In July 2013, Brasil Beauté took over ownership of the Brazilian personal care chain Agua de Cheiro, one of the Brazil’s largest retailers of fragrance, color cosmetics, skin care and body care products. The beauty retailer currently operates over 800 franchise stores stocking its proprietary brands throughout Brazil.
Led by three noted beauty executives and industry veterans, Brasil Beauté brought a strong background in personal care, luxury goods and both international and Brazilian retailing to the transaction: Paul Block, former chairman and president of Revlon International, is serving as executive chairman and CEO of Agua de Cheiro, and Renaud Dutreil, former chairman of LVMH America, and Joe Lago, former partner of Ellus, joined Block and Henrique Pinto, owner of the Globalbras Group, as the owners of the company and members of the board. The new owners of the 36-year-old Brazilian retailer are now set to execute a forward-looking overhauling strategy, consisting of the launch of famous global brands to be manufactured within Brazil, new exclusive Agua brands designed for the contemporary consumer, and redesigned stores for a more enjoyable, educational and rewarding shopping experience.
GCI magazine interviewed Block about his motivations behind the transaction, what changes and developments they are looking to make, and what lies ahead for beauty in Brazil.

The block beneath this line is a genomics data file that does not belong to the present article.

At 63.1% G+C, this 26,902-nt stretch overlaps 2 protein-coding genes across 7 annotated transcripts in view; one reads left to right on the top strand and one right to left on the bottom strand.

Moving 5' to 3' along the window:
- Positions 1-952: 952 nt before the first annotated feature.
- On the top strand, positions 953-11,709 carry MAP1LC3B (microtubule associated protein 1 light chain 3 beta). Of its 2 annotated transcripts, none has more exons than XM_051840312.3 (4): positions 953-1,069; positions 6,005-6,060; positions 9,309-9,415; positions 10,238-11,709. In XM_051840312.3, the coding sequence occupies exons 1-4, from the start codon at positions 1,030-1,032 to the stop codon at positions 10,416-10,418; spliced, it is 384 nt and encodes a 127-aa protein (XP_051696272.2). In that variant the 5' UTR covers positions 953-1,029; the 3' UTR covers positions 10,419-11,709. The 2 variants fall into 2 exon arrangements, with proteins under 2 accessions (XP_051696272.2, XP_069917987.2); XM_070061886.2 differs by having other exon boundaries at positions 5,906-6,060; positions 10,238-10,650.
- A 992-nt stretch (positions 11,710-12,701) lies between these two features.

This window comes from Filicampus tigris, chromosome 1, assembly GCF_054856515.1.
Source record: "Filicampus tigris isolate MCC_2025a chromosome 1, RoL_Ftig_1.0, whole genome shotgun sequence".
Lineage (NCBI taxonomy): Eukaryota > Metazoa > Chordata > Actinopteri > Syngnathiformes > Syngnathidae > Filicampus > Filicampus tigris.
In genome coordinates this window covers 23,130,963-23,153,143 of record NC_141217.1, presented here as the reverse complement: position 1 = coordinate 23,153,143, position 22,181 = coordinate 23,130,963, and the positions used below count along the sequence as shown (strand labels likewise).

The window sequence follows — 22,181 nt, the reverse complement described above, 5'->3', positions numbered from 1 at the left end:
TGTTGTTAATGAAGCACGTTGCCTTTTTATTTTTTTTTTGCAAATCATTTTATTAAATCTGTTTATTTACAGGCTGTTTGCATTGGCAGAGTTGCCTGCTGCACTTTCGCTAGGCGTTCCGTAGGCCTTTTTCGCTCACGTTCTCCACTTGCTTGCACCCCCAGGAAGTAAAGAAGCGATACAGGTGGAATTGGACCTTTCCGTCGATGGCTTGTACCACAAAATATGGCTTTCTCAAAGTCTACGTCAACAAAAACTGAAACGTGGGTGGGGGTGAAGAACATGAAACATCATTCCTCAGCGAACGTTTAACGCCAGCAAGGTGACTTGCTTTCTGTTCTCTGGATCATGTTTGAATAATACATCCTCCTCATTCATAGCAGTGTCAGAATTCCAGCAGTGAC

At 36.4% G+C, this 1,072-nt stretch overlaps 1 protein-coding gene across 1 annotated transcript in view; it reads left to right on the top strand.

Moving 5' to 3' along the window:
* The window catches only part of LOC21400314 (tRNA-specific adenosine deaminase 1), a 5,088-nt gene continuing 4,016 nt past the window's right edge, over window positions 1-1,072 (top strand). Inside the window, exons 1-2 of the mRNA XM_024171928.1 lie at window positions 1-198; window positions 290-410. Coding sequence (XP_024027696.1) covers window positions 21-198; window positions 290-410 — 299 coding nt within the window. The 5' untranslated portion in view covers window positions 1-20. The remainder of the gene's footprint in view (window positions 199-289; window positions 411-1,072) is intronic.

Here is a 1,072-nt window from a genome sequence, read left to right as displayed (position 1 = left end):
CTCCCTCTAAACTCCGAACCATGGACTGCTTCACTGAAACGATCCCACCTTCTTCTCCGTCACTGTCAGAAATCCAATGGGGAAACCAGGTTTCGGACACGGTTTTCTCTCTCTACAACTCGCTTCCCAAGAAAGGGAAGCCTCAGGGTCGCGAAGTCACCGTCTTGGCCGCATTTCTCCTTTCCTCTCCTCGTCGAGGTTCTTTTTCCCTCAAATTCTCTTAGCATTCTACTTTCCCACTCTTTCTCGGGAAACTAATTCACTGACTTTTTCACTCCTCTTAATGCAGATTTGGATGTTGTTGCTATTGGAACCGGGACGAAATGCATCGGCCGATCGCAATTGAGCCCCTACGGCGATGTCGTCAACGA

GCI magazine: Why did you decide to purchase the Agua de Cheiro beauty store chain?
Paul Block: We believe that we can transform Agua de Cheiro, which is already the second-largest franchise cosmetic store network in Brazil, into a service-oriented, contemporary retailer. We will be providing Brazilian customers with international brands and high-quality Agua products produced in Brazil. Our products will be sold at affordable prices to consumers who have aspired to purchase famous brands, the latest in cutting-edge formulas, innovative dispensing systems sold through retail stores with well-trained beauty advisors.
GCI: Where does the store fit in in terms of beauty retailing in Brazil—mass, prestige, masstige? Is this a placement you plan on continuing?
Block: We do not segment the market this way. We believe that today, it is possible to attract all kind of consumers with a good value proposition. We will provide high quality products at a reasonable price, good service and a rhythm of innovation, which keeps the consumer loyal.
GCI: What makes the beauty market in Brazil so appealing currently?
Block: Brazil is already a very large personal care market—the third-largest in the world—with the highest per capita consumption of fragrance. Color cosmetics and skin care are growing very rapidly. Over the past several years, as the economy continues to grow more rapidly than most major countries, consumers are migrating away from historical door-to-door distribution to retail stores. We believe that there is an opportunity to provide these consumers with a diverse range of exciting products at affordable prices, innovation at retail and well-trained beauty consultants.